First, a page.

November 30, 2016


The change over time in sepsis epidemiology has demonstrated an increase in incidence. This has significant implications on provision of adequate hospital, intensive care and rehabilitation facilities. 

The INSEP study is a prospective multicentre, epidemiological and longitudinal observational study carried out by the SepNet Critical Care Trials Group (SepNet) in 2013. It aimed to overcome the risk of variations in sepsis awareness and coding over time. In addition to prospective data on sepsis incidence, a retrospective analysis of clinical data of patients with septic shock comparing differences according to SEPSIS-1 and SEPSIS-3 definitions was performed (1). 

The SEPSIS-1 definition was as per ACCP/SCCM Consensus Conference Committee where severe sepsis was defined as sepsis in combination with at least one organ dysfunction related to infection (2). Septic shock was defined as severe sepsis combined with arterial hypotension, despite adequate volume resuscitation. Patients were also categorised as having septic shock according to SEPSIS-3 definitions (need of vasopressor therapy to maintain mean arterial pressure of 65 mmHg or greater and having serum lactate levels greater than 2mmol/l persisting after fluid resuscitation) (3). 

133 participating ICUs at 95 hospitals in Germany took part in the study. 11,883 cases admitted to the ICU were screened for the occurrence of severe sepsis or septic shock, of which 1503 (12.6 %) cases were diagnosed. The point prevalence and incidence of severe sepsis or septic shock in ICUs was 17.9% and 11.64 per 1000 ICU days respectively. 

The SEPSIS-1 definitions identified 218 patients with severe sepsis and 1285 cases with septic shock. The SEPSIS-3 definitions identified 848 of the cases defined with septic shock by SEPSIS-1 definition. 

ICU and hospital mortality related to severe sepsis or septic shock was 34.3% and 40.4% respectively. Patients with septic shock had ICU and hospital mortality rates of 37.3% and 43.3%, respectively. This increased to 44.3% and 50.9%, respectively using the new SEPSIS-3 definitions for septic shock.

The incidence of sepsis varies between studies. This may be as a result of clinician recognition or by centre or region- specific differences. 

The authors found a high incidence of nosocomial infections, which have been shown by others to have a greater risk of mortality. The observed total hospital mortality of severe sepsis or septic shock (40.4 %) is comparable to other findings in European ICUs reporting mortality rates between 36.3% and 42.8% (4). However, it remains encouraging that a decline of sepsis mortality within the last decade has also been found in this other studies (5).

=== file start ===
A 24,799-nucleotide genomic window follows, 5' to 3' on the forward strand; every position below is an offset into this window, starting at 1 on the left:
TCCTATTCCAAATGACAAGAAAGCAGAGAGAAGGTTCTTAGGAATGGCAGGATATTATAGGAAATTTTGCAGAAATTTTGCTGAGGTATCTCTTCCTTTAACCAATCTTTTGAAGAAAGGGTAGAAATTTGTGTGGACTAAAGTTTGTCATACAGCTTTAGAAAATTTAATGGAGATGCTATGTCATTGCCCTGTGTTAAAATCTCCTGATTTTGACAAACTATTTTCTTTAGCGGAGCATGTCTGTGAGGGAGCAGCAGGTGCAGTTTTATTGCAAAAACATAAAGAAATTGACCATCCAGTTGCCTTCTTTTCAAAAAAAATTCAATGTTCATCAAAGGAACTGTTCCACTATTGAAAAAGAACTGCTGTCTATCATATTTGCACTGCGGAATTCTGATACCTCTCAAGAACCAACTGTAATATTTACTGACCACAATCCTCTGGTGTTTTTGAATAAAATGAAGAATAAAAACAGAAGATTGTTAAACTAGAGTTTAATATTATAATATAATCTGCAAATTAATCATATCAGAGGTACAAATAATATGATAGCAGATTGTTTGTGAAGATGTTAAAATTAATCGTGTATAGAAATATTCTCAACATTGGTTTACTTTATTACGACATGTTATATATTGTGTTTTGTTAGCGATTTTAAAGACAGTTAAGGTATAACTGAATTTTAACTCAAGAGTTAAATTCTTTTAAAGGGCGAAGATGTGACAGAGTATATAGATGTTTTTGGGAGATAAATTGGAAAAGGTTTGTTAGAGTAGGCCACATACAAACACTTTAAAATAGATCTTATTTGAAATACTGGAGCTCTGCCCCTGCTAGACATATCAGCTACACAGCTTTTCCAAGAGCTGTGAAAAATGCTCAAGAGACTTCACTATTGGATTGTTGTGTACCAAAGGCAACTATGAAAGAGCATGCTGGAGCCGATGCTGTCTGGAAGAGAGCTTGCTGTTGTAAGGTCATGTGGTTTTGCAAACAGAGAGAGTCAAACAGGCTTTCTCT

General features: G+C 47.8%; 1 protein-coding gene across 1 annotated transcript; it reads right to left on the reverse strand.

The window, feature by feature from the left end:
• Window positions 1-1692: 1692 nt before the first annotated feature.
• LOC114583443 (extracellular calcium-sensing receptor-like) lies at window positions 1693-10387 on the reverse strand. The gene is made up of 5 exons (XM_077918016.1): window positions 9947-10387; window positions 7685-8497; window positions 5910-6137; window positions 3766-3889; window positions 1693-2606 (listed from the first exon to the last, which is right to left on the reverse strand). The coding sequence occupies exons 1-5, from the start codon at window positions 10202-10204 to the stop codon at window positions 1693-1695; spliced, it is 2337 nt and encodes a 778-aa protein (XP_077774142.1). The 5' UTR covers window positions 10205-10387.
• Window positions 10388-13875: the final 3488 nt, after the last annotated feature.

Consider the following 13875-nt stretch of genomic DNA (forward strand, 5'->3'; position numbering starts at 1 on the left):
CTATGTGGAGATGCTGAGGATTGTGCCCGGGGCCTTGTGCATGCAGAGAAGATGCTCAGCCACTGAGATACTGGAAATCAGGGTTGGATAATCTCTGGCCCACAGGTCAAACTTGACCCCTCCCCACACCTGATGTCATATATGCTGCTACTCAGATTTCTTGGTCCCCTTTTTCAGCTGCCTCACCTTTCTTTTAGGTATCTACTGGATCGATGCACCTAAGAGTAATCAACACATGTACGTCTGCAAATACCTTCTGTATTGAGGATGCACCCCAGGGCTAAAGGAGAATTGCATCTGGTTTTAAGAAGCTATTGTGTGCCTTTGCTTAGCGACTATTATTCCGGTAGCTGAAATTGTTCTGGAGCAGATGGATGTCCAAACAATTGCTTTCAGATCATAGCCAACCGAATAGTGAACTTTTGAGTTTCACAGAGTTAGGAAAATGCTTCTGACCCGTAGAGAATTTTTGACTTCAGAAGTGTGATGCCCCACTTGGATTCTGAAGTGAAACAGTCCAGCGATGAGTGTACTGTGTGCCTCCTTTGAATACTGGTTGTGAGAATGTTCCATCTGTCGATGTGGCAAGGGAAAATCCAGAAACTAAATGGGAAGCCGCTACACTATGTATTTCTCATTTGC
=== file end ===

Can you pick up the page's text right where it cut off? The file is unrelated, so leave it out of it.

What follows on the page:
In SEPSIS-3, the SIRS criteria and the term “severe sepsis” have been eliminated because one in eight patients admitted to critical care units with infection and new organ failure did not meet the condition of at least two SIRS criteria. Sepsis is defined as “life-threatening organ dysfunction (SOFA score of > 2 points) due to a dysregulated host response to infection” (2). Approximately one in eight patients admitted to critical care units with infection and new organ failure did not meet the condition of at least two SIRS criteria. This may explain why only 848 patients of the 1285 septic shock patients according the SEPSIS-1 definition were identified to be in septic shock. However, the new definition of septic shock identifies more severely ill patients with a higher mortality rate.

This prospective study therefore “demonstrates the profound change from SIRS criteria to organ dysfunction in the new SEPSIS-3 definition of sepsis or septic shock may have a major impact on frequency and mortality rates”.

Article review submitted by Nish Arulkumaran on behalf of the EJRC.


(1). SepNet Critical Care Trials Group. Incidence of severe sepsis and septic shock in German intensive care units: the prospective, multicentre INSEP study. Intensive Care Med. 2016 Dec;42(12):1980-1989. Epub 2016 Sep 29.

(2). Committee ASCC (1992) Definition for sepsis and organ failure and guidelines for the use of innovative therapies in sepsis. Crit Care Med 20:864–874

(3). Singer M, Deutschman CS, Seymour CW, Shankar-Hari M, Annane D, Bauer M, Bellomo R, Bernard GR, Chiche JD, Coopersmith CM, Hotchkiss RS, Levy MM, Marshall JC, Martin GS, Opal SM, Rubenfeld GD, van der Poll T, Vincent JL, Angus DC (2016) The third international consensus definitions for sepsis and septic shock (sepsis-3). JAMA 315:801–810

(4). Levy MM, Artigas A, Phillips GS, Rhodes A, Beale R, Osborn T, Vincent JL, Townsend S, Lemeshow S, Dellinger RP (2012) Outcomes of the Surviving Sepsis Campaign in intensive care units in the USA and Europe: a prospective cohort study. Lancet Infect Dis 12:919–924

(5). Kaukonen KM, Bailey M, Suzuki S, Pilcher D, Bellomo R (2014) Mortality related to severe sepsis and septic shock among critically ill patients in Australia and New Zealand, 2000–2012. JAMA 311:1308–1316 

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